That little chunk of rock was a Depression-era celebrity, bigger than Betty Boop.

It didn’t take long for Pluto to begin its Lindsay-Lohanian slide from beloved celebrity ice-chunk into the gutter of societal rejection. In 1931 Pluto was believed to be a kindred sister, the size and mass of earth, craving our love and the warmth of the too-distant sun. In 1948, further calculations bumped her down to the size of Mars. In 1976, a trio of astronomical buzz-kills at the University of Hawaii figured out Pluto’s albedo was made of methane ice, and its luminosity had us all fooled – she couldn’t be bigger than 1% of Earth’s mass. Two years later, the discovery of Charon, Pluto’s moon, allowed for a proper calculation of the planet’s mass… 0.2% of earth. Hardly enough to shake up the orbital groove of Uranus.

So Pluto had suffered her licks, and the hunt resumed for the mysterious Planet X. This time it took until Voyager 2 cruised by Neptune in 1992. Yale prof Myles Standish was able to get a clearer picture of Neptune’s mass, and realized that our eighth planet was in fact the one messing about with Uranus all along. There was no Planet X.

Things were not looking good for that one-time starlet of the 30’s.

This was around when astronomers began referring to the Kuiper Belt as the area beyond Neptune, filled with the most distant debris of our solar system. They looked at Pluto, not with the adoring eyes of a world stretching the limits of its own discovery but with the clinical eyes of a post-Hubble perspective, when our eyes were straining to see the origins of the universe. Pluto, they reasoned, wasn’t much different than the rest of the population in the Kuiper Belt.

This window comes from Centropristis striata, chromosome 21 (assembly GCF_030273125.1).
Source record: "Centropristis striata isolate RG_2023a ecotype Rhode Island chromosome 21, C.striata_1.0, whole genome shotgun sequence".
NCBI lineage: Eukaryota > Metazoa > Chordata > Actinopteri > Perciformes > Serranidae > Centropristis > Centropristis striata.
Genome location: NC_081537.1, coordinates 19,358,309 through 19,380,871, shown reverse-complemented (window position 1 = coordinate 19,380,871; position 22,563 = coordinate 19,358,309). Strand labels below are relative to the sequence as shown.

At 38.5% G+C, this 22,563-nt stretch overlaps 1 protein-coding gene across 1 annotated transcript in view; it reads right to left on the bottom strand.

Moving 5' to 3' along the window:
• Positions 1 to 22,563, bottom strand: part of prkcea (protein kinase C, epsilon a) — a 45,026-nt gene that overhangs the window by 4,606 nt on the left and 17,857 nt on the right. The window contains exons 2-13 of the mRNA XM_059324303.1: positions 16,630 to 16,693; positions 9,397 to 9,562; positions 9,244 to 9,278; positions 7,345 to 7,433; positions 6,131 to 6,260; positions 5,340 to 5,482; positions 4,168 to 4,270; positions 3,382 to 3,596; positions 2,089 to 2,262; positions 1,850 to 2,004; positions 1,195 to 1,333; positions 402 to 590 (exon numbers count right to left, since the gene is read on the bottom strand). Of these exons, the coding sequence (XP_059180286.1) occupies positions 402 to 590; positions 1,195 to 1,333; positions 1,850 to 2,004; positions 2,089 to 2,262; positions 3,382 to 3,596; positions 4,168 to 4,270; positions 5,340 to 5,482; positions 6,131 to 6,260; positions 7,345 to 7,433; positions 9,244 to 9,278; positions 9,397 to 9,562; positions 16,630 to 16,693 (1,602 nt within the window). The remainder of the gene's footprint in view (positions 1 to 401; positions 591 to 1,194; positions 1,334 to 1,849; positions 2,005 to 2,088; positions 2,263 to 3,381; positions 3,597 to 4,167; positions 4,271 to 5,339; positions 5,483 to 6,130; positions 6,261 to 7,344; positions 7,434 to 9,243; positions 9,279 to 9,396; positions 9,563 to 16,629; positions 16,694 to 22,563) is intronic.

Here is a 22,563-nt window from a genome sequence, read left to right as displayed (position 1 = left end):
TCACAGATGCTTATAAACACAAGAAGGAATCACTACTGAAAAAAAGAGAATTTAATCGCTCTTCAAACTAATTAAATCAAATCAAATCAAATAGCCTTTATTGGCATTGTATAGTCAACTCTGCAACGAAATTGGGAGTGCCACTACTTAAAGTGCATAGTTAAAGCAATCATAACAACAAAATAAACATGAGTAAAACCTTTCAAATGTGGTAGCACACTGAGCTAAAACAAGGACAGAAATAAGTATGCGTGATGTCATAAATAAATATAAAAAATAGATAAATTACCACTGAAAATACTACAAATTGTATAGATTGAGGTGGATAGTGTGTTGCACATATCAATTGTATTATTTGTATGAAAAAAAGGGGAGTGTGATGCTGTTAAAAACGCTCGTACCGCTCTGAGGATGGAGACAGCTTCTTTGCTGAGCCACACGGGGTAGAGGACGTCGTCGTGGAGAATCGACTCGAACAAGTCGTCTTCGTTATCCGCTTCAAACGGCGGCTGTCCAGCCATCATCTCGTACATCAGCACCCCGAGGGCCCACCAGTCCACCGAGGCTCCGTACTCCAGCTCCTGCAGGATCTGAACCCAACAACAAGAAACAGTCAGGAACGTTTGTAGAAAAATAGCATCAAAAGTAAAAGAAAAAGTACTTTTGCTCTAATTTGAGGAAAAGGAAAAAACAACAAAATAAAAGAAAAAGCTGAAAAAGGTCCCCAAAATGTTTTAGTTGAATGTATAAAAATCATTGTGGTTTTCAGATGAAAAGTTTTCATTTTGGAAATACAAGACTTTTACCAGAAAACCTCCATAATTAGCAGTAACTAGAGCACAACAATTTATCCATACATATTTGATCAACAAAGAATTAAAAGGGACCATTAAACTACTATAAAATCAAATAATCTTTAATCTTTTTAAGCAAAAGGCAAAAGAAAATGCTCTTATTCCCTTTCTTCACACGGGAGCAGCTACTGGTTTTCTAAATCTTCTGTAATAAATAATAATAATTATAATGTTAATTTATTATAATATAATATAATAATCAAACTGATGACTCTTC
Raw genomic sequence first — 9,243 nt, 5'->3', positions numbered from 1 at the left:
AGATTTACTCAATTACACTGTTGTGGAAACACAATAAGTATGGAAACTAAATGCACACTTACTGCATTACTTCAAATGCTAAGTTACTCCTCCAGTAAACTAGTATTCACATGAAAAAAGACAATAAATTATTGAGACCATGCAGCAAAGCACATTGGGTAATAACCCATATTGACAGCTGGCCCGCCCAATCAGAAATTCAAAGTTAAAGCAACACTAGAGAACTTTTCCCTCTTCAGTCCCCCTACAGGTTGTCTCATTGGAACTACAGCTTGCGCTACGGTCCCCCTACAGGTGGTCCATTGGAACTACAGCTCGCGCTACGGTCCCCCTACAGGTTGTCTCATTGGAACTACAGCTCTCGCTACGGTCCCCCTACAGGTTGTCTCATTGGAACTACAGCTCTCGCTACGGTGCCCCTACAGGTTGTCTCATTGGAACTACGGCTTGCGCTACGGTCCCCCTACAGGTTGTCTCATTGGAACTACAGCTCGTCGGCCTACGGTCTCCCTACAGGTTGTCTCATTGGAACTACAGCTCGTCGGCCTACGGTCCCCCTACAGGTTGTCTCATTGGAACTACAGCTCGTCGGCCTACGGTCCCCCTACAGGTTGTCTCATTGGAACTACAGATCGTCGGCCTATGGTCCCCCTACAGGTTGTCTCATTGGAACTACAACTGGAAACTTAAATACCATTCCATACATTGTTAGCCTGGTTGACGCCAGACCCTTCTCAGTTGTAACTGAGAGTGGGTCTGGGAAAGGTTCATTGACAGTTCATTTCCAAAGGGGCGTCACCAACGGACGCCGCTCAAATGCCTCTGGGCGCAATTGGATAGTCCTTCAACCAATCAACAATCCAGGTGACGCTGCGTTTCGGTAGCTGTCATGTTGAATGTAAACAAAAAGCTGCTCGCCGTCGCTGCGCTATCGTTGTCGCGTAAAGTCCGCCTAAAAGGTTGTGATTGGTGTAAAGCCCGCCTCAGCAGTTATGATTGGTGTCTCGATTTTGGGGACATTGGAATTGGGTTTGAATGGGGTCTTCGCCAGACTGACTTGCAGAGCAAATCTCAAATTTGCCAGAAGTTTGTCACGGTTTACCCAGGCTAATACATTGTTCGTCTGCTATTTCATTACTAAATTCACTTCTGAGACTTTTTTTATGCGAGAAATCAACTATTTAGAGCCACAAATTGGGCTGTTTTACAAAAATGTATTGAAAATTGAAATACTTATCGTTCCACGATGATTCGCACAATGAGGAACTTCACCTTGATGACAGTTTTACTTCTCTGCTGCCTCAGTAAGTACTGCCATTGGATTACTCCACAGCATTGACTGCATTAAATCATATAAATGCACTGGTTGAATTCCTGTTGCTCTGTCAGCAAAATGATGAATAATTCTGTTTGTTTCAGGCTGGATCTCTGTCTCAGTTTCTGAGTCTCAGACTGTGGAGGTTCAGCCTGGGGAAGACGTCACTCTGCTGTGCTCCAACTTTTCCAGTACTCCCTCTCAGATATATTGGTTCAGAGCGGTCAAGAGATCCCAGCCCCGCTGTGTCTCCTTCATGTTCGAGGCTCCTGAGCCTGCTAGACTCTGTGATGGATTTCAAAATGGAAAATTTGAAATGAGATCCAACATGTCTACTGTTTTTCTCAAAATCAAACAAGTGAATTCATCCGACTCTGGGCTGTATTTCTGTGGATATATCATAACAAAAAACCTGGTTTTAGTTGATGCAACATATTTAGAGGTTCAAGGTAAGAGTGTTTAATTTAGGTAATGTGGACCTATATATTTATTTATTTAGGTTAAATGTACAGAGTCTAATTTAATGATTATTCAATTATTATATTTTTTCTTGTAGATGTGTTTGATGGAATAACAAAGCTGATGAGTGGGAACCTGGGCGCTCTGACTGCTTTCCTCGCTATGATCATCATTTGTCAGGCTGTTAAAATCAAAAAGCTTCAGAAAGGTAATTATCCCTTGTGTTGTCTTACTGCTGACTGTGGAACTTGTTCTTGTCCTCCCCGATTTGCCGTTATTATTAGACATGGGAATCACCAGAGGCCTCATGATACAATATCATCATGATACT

Then along came Eris, the grey shrew whose location – three times further from the sun than Pluto – had remained hidden all this time. Eris is 27% larger than Pluto, and likely more deserving of a higher rank. The International Astronomical Union finally had to sit down and decide what actually qualifies as a planet. They came up with three criteria:

  1. The object must be in orbit around the sun. Check.
  2. It must be large enough for its own gravitational force to have squished it into a sphere. Check.
  3. It must be the largest object in its orbit zone, having ‘cleared the neighborhood’ of anything else in its path. Uh oh.

Pluto didn’t meet the third criteria, and she was thusly relegated to the new class known as dwarf planets. So instead of being a part of the Illustrious Nine (now Eight), Pluto is in a class of five, along with Ceres in the asteroid belt, and Haumea, Makemake and Eris in the outer fringe of the solar system.

So don’t despair. Pluto may not be a planet, but she’s not alone. And no one’s changing the name of Mickey Mouse’s dog – Pluto’s place in history as a one-time star (well, planet) won’t be forgotten.